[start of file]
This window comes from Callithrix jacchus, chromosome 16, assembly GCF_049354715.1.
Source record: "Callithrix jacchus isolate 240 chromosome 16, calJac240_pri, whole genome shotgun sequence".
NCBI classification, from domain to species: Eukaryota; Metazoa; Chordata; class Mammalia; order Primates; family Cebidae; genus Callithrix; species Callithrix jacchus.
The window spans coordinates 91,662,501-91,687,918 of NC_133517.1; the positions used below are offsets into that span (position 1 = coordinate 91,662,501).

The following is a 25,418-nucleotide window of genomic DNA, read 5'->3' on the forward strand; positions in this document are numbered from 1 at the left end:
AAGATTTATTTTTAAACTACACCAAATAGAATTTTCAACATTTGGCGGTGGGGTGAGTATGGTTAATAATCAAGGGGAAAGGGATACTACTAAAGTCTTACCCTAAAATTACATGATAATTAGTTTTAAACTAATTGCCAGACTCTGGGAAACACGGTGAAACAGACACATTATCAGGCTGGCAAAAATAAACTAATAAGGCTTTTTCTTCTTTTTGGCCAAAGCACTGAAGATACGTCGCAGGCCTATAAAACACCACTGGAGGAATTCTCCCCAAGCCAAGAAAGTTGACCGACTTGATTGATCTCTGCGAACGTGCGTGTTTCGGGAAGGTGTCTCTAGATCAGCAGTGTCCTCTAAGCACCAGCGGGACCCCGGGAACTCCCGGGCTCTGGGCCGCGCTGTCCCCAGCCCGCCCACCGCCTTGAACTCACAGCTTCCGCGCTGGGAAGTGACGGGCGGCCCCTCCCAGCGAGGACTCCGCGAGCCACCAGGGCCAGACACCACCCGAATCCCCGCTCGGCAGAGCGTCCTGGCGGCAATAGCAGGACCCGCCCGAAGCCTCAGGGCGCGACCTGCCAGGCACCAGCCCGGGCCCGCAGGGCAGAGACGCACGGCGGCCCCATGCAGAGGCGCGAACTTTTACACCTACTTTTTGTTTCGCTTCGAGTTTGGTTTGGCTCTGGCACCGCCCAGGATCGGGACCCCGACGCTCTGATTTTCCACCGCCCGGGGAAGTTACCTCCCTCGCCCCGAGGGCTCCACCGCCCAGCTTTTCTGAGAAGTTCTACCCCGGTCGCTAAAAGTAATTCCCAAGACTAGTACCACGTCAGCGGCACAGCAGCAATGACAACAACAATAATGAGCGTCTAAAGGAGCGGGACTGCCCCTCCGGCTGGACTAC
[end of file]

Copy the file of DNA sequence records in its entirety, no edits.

This window comes from Callithrix jacchus, chromosome 16, assembly GCF_049354715.1.
Source record: "Callithrix jacchus isolate 240 chromosome 16, calJac240_pri, whole genome shotgun sequence".
NCBI classification, from domain to species: Eukaryota; Metazoa; Chordata; class Mammalia; order Primates; family Cebidae; genus Callithrix; species Callithrix jacchus.
The window spans coordinates 91,662,501-91,687,918 of NC_133517.1; the positions used below are offsets into that span (position 1 = coordinate 91,662,501).

The following is a 25,418-nucleotide window of genomic DNA, read 5'->3' on the forward strand; positions in this document are numbered from 1 at the left end:
AAGATTTATTTTTAAACTACACCAAATAGAATTTTCAACATTTGGCGGTGGGGTGAGTATGGTTAATAATCAAGGGGAAAGGGATACTACTAAAGTCTTACCCTAAAATTACATGATAATTAGTTTTAAACTAATTGCCAGACTCTGGGAAACACGGTGAAACAGACACATTATCAGGCTGGCAAAAATAAACTAATAAGGCTTTTTCTTCTTTTTGGCCAAAGCACTGAAGATACGTCGCAGGCCTATAAAACACCACTGGAGGAATTCTCCCCAAGCCAAGAAAGTTGACCGACTTGATTGATCTCTGCGAACGTGCGTGTTTCGGGAAGGTGTCTCTAGATCAGCAGTGTCCTCTAAGCACCAGCGGGACCCCGGGAACTCCCGGGCTCTGGGCCGCGCTGTCCCCAGCCCGCCCACCGCCTTGAACTCACAGCTTCCGCGCTGGGAAGTGACGGGCGGCCCCTCCCAGCGAGGACTCCGCGAGCCACCAGGGCCAGACACCACCCGAATCCCCGCTCGGCAGAGCGTCCTGGCGGCAATAGCAGGACCCGCCCGAAGCCTCAGGGCGCGACCTGCCAGGCACCAGCCCGGGCCCGCAGGGCAGAGACGCACGGCGGCCCCATGCAGAGGCGCGAACTTTTACACCTACTTTTTGTTTCGCTTCGAGTTTGGTTTGGCTCTGGCACCGCCCAGGATCGGGACCCCGACGCTCTGATTTTCCACCGCCCGGGGAAGTTACCTCCCTCGCCCCGAGGGCTCCACCGCCCAGCTTTTCTGAGAAGTTCTACCCCGGTCGCTAAAAGTAATTCCCAAGACTAGTACCACGTCAGCGGCACAGCAGCAATGACAACAACAATAATGAGCGTCTAAAGGAGCGGGACTGCCCCTCCGGCTGGACTAC